Indonesian Islamic State cleric gets death sentence for Jakarta attack

Indonesian terrorist suspect Aman Abdurrahman, alias Oman Rohman, looks on during his trial in Jakarta, Indonesia, 22 June 2018 Image copyright EPA
Image caption The Indonesia cleric is considered to be the de facto head of IS supporters in the country

An Indonesian cleric found guilty of masterminding a 2016 terror attack in Jakarta which left four civilians dead has been sentenced to death.

Aman Aburrahman was convicted of planning the attack which saw a suicide bomber blow himself up at a Starbucks.

The cleric, who had declared his support for the Islamic State (IS), is also the spiritual leader of a local extremist network.

The 2016 attack was the first linked to IS in Indonesia.

Aburrahman, 46, has been in prison since 2010 but the court heard he planned the attacks from his jail cell.

The attack saw a series of explosions hit the capital, with the Starbucks and a police security post among those hit by the blast.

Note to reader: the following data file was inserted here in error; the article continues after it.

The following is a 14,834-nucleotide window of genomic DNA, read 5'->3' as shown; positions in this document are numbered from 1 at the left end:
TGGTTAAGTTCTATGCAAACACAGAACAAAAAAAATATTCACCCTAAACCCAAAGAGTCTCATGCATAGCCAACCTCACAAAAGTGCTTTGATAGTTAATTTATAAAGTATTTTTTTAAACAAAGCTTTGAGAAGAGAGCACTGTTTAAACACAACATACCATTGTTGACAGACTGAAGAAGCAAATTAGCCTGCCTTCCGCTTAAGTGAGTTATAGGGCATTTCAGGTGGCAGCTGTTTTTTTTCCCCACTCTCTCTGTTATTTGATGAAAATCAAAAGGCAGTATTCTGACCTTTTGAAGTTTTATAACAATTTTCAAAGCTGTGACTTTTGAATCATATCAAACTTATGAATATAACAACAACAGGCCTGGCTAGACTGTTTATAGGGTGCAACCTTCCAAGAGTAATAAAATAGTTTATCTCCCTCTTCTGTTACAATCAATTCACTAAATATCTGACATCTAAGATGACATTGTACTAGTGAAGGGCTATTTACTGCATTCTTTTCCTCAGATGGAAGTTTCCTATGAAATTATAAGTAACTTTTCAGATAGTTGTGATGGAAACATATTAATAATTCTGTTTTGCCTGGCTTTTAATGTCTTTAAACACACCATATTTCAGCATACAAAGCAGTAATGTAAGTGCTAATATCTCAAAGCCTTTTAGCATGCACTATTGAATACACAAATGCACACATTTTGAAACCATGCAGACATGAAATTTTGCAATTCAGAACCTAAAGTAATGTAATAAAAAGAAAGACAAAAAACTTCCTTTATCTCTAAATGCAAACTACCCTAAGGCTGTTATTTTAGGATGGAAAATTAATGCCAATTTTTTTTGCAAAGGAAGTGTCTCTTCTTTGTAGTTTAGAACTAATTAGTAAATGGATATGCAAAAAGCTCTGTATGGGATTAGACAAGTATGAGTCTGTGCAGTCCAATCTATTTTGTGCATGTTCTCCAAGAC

The blasts centered around a major shopping and business district, close to foreign embassies and United Nations offices.

Gunmen were also holed up in the complex that housed the Starbucks, and gunfire was exchanged when police arrived.

Two attackers were killed in the shootout and two others blew themselves up.

Image copyright Getty Images
Image caption It was a scene of chaos in downtown Jakarta when gunfire and bomb explosions hit the city

The judge said in the sentencing on Friday that Abdurrahman had been proven guilty of "carrying out terrorism".

Abdurrahman had pleaded not guilty, saying he had inspired his followers to travel to Syria to fight with IS but had had not ordered attacks in Indonesia.

He is the spiritual leader behind the Indonesian-based Jemaah Ansharut Daulah (JAD) military group, which had previously pledged allegiance to IS, and considered to be the de facto head of IS supporters in Indonesia.

Indonesia, the world's largest Muslim-majority country, has suffered militant attacks in the past but this was the first claimed by IS.

In June, a cluster of suicide attacks in Surabaya saw churches and police headquarters targeted.

At least 11 people died in an attack on three churches, making it the deadliest incident since 2005, when 20 people died in the Bali bombing.

The churches attack was carried out by a family of six - including two girls ages nine and 12.

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